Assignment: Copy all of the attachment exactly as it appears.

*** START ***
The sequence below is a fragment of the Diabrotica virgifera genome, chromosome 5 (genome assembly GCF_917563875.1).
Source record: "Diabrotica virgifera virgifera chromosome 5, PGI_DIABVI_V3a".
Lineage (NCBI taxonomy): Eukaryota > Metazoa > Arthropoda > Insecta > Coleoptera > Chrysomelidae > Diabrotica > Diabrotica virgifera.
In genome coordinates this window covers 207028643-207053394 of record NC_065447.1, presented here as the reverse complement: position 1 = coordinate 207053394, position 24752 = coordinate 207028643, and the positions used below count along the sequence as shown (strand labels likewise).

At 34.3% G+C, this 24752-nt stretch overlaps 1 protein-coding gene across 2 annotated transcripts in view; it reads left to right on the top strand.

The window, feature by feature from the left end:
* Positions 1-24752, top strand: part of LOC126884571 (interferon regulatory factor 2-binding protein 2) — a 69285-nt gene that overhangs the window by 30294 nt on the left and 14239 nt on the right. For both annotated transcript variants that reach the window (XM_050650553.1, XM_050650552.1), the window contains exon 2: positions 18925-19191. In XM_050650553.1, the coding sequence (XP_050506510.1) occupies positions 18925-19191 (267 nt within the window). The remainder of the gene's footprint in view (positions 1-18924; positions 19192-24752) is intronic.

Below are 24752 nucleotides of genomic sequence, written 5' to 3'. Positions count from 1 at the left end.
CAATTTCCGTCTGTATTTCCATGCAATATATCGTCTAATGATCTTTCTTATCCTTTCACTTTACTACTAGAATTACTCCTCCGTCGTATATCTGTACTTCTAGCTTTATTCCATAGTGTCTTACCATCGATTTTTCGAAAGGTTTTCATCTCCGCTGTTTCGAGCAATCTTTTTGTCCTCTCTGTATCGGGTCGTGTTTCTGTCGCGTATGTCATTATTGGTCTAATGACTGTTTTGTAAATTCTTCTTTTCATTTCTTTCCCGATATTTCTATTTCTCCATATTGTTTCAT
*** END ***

The sequence below is a fragment of the Diabrotica virgifera genome, chromosome 5 (genome assembly GCF_917563875.1).
Source record: "Diabrotica virgifera virgifera chromosome 5, PGI_DIABVI_V3a".
Lineage (NCBI taxonomy): Eukaryota > Metazoa > Arthropoda > Insecta > Coleoptera > Chrysomelidae > Diabrotica > Diabrotica virgifera.
In genome coordinates this window covers 207028643-207053394 of record NC_065447.1, presented here as the reverse complement: position 1 = coordinate 207053394, position 24752 = coordinate 207028643, and the positions used below count along the sequence as shown (strand labels likewise).

At 34.3% G+C, this 24752-nt stretch overlaps 1 protein-coding gene across 2 annotated transcripts in view; it reads left to right on the top strand.

The window, feature by feature from the left end:
* Positions 1-24752, top strand: part of LOC126884571 (interferon regulatory factor 2-binding protein 2) — a 69285-nt gene that overhangs the window by 30294 nt on the left and 14239 nt on the right. For both annotated transcript variants that reach the window (XM_050650553.1, XM_050650552.1), the window contains exon 2: positions 18925-19191. In XM_050650553.1, the coding sequence (XP_050506510.1) occupies positions 18925-19191 (267 nt within the window). The remainder of the gene's footprint in view (positions 1-18924; positions 19192-24752) is intronic.

Below are 24752 nucleotides of genomic sequence, written 5' to 3'. Positions count from 1 at the left end.
CAATTTCCGTCTGTATTTCCATGCAATATATCGTCTAATGATCTTTCTTATCCTTTCACTTTACTACTAGAATTACTCCTCCGTCGTATATCTGTACTTCTAGCTTTATTCCATAGTGTCTTACCATCGATTTTTCGAAAGGTTTTCATCTCCGCTGTTTCGAGCAATCTTTTTGTCCTCTCTGTATCGGGTCGTGTTTCTGTCGCGTATGTCATTATTGGTCTAATGACTGTTTTGTAAATTCTTCTTTTCATTTCTTTCCCGATATTTCTATTTCTCCATATTGTTTCAT